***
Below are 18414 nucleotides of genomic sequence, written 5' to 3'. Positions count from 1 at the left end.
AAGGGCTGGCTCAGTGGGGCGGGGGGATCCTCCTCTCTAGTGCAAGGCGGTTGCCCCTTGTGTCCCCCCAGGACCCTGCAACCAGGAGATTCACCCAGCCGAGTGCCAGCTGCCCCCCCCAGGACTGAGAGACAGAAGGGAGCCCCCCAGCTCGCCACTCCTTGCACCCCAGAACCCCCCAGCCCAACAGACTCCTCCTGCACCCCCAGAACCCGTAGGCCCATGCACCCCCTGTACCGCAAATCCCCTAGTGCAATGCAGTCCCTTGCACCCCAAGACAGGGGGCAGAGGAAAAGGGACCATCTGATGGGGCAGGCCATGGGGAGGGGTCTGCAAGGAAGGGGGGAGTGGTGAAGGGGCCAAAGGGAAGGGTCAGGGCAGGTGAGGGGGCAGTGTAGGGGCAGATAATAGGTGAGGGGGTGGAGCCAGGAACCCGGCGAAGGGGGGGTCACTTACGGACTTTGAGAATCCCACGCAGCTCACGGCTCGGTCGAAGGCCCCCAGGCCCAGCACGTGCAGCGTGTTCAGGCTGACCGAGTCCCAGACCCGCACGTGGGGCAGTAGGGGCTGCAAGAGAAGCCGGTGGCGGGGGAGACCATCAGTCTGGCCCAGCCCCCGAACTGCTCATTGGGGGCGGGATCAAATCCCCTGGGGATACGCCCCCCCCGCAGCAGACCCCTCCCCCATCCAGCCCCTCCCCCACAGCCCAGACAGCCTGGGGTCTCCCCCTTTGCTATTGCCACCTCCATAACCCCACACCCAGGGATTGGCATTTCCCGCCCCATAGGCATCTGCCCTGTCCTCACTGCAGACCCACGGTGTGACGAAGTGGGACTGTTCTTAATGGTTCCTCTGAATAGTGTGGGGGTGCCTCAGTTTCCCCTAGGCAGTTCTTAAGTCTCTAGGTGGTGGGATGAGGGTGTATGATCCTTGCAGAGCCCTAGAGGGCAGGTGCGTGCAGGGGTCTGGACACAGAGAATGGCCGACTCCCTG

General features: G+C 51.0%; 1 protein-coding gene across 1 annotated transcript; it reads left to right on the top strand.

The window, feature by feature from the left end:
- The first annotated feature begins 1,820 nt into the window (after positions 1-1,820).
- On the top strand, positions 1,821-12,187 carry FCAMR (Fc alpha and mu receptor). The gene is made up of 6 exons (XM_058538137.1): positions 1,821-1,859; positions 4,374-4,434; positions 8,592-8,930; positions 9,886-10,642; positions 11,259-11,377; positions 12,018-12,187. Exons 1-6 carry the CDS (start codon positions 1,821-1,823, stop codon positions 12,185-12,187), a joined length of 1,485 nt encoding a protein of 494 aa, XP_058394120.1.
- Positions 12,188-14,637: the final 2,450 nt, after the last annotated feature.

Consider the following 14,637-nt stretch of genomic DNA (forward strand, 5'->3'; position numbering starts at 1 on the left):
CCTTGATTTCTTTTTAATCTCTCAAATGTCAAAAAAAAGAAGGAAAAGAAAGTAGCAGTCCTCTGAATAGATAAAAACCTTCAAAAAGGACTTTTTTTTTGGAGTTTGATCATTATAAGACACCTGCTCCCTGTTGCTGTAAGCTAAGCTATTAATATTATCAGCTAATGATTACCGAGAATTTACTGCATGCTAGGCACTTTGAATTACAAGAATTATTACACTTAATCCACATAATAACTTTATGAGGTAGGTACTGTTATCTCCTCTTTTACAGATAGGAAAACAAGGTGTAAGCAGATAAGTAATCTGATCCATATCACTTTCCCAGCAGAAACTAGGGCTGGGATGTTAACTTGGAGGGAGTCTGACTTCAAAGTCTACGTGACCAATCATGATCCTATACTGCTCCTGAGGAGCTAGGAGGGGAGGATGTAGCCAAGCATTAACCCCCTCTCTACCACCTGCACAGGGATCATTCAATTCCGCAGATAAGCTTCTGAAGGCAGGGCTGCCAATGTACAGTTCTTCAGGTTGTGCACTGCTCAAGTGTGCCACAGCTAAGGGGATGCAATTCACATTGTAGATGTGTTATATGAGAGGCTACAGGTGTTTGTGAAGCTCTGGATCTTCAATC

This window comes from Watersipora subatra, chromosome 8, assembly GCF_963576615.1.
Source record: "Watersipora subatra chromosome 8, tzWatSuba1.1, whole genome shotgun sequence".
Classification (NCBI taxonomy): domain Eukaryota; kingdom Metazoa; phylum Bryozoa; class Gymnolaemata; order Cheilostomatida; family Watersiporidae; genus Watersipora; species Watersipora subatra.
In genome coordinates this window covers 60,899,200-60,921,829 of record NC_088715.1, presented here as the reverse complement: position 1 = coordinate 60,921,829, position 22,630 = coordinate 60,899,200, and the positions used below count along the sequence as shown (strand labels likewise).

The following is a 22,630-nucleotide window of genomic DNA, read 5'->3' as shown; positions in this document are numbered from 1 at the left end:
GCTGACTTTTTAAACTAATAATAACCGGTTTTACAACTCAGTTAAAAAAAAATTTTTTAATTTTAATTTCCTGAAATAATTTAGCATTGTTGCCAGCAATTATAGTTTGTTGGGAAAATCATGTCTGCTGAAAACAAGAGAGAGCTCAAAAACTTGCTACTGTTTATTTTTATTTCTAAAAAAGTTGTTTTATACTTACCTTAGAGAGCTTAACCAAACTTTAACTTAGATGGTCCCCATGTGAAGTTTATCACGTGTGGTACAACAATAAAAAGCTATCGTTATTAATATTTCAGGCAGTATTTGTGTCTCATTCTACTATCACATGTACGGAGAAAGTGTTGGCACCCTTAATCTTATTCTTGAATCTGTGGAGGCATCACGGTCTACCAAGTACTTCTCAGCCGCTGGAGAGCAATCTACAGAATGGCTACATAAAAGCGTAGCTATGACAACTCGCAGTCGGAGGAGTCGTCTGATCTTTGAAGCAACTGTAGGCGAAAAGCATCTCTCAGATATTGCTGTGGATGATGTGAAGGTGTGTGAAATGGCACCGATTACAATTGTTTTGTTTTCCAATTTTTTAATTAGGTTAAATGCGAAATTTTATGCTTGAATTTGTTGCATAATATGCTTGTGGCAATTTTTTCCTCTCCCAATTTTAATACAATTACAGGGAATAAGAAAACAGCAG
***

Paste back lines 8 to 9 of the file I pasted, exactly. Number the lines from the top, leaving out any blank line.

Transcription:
Consider the following 14,637-nt stretch of genomic DNA (forward strand, 5'->3'; position numbering starts at 1 on the left):
CCTTGATTTCTTTTTAATCTCTCAAATGTCAAAAAAAAGAAGGAAAAGAAAGTAGCAGTCCTCTGAATAGATAAAAACCTTCAAAAAGGACTTTTTTTTTGGAGTTTGATCATTATAAGACACCTGCTCCCTGTTGCTGTAAGCTAAGCTATTAATATTATCAGCTAATGATTACCGAGAATTTACTGCATGCTAGGCACTTTGAATTACAAGAATTATTACACTTAATCCACATAATAACTTTATGAGGTAGGTACTGTTATCTCCTCTTTTACAGATAGGAAAACAAGGTGTAAGCAGATAAGTAATCTGATCCATATCACTTTCCCAGCAGAAACTAGGGCTGGGATGTTAACTTGGAGGGAGTCTGACTTCAAAGTCTACGTGACCAATCATGATCCTATACTGCTCCTGAGGAGCTAGGAGGGGAGGATGTAGCCAAGCATTAACCCCCTCTCTACCACCTGCACAGGGATCATTCAATTCCGCAGATAAGCTTCTGAAGGCAGGGCTGCCAATGTACAGTTCTTCAGGTTGTGCACTGCTCAAGTGTGCCACAGCTAAGGGGATGCAATTCACATTGTAGATGTGTTATATGAGAGGCTACAGGTGTTTGTGAAGCTCTGGATCTTCAATC